Students should withdraw from some credit card programs

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(NNPA)—As 21st Century employers continue to seek a highly-trained workforce, the marketable value of a college education has never been higher. At the same time, the rising costs of a college education force growing numbers of families and students to seek federal financial aid.

In FY 2012, according to the Department of Education, federal student aid programs provided about $142 billion in grants and loans to 15 million students. Although a large portion of these funds are paid directly towards tuition, many students also receive a portion of their aid to cover the costs of textbooks or living expenses. To facilitate these direct student payments, many colleges have partnered with financial firms that provide debit cards and/or bank accounts. These disbursement products can serve as a revenue opportunity for colleges; but they may not be the best deal for students.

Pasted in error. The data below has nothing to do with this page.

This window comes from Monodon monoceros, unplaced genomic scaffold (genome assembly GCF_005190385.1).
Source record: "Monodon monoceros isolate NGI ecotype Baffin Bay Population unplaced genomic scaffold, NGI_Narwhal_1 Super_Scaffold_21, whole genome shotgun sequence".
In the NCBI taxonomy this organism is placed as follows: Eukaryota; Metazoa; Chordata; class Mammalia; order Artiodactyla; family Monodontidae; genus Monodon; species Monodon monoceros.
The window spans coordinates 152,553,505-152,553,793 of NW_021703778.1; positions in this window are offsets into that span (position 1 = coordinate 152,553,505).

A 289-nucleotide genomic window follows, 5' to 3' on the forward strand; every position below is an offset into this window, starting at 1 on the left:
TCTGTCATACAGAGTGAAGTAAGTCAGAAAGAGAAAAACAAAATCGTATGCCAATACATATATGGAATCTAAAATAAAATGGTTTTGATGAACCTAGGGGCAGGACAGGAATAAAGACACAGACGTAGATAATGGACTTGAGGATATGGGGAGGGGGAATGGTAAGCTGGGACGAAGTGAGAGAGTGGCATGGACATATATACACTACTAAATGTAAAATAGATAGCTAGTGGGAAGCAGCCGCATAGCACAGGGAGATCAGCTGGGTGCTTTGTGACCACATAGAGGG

In a recent report, the Government Accounting Office identified 852 colleges and universities with agreements to offer either a prepaid debit card or a debit card linked to a regular checking account. In instances that the debit card becomes part of the student’s campus identification, the single debit card can also be used to access banking services.

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